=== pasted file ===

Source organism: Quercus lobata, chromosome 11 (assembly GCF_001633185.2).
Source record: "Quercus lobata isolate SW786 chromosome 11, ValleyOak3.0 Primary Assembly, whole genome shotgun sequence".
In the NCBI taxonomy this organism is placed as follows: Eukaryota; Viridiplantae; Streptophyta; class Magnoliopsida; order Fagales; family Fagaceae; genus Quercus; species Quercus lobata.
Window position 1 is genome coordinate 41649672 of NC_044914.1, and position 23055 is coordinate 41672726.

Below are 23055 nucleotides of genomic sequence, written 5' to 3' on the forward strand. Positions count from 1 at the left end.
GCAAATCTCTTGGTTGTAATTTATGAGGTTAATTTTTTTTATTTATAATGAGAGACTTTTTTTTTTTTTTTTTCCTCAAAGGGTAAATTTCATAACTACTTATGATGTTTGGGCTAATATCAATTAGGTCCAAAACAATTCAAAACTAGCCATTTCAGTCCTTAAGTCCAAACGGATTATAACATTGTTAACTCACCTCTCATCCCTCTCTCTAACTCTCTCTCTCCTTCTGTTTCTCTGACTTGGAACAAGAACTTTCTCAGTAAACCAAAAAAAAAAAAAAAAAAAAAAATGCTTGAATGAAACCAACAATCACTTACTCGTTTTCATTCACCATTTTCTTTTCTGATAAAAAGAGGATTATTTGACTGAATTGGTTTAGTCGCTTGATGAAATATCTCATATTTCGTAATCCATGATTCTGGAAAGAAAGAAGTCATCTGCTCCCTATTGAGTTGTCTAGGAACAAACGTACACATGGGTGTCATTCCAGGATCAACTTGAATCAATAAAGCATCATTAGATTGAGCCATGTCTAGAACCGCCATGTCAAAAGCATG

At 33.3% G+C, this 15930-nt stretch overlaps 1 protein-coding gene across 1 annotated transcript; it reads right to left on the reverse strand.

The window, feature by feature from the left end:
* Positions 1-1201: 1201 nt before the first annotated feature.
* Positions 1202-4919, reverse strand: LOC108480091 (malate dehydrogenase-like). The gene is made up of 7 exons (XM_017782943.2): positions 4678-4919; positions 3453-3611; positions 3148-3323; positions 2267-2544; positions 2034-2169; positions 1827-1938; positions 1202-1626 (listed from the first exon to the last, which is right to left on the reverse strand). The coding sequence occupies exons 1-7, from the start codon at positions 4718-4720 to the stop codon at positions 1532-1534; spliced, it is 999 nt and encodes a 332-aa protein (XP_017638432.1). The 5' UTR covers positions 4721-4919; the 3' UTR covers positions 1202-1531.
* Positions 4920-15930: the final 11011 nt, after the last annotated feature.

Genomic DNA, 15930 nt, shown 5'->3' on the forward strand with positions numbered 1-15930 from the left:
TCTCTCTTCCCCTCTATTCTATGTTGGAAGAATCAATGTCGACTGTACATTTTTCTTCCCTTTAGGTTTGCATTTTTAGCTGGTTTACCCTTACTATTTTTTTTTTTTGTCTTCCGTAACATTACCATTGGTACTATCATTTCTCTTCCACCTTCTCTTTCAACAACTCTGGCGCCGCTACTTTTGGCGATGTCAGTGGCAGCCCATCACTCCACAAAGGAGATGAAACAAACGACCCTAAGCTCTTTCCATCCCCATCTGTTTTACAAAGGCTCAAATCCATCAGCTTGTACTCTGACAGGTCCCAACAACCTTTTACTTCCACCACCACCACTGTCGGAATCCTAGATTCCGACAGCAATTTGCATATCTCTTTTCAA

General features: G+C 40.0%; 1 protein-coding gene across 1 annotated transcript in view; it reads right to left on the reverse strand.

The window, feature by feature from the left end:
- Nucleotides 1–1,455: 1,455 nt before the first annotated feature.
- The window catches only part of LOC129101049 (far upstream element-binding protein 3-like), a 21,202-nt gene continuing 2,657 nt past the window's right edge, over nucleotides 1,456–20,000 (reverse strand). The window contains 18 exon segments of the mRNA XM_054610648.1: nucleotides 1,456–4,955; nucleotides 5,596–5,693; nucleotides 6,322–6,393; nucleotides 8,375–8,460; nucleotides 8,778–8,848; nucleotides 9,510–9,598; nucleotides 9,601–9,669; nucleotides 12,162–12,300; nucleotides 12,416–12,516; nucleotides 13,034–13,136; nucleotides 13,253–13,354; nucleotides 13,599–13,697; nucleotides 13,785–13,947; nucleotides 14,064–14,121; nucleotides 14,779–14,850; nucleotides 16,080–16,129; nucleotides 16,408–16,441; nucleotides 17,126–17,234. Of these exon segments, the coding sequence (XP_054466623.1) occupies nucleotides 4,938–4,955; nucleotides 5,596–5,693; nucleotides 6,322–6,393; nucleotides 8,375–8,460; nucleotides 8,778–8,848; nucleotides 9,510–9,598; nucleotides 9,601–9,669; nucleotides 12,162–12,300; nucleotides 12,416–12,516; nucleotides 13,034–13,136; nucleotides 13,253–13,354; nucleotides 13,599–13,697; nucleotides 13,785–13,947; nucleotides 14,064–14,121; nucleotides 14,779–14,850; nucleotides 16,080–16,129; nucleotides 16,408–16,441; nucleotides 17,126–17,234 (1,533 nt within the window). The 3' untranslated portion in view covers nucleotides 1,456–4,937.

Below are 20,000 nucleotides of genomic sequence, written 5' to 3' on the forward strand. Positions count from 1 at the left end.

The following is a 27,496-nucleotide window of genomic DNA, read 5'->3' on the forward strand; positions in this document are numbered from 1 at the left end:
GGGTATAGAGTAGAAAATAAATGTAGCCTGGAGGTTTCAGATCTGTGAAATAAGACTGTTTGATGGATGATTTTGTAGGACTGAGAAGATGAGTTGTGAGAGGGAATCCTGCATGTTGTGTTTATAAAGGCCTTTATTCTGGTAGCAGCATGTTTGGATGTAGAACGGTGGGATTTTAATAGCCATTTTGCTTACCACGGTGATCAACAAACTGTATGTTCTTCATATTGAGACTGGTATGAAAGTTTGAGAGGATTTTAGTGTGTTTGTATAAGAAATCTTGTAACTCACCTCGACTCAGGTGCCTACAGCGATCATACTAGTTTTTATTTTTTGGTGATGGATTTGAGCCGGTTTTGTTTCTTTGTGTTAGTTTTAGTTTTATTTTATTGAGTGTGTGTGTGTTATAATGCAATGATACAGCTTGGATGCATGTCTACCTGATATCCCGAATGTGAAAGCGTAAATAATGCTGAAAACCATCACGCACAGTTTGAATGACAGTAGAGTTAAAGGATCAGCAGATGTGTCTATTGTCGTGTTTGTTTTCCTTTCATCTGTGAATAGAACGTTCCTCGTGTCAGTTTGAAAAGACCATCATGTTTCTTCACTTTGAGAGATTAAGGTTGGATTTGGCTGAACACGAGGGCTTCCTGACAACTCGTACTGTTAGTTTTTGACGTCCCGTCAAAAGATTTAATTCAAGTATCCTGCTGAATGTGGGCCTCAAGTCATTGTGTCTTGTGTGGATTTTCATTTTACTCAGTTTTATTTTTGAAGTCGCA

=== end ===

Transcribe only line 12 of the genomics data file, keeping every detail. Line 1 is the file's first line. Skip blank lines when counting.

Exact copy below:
Genomic DNA, 15930 nt, shown 5'->3' on the forward strand with positions numbered 1-15930 from the left: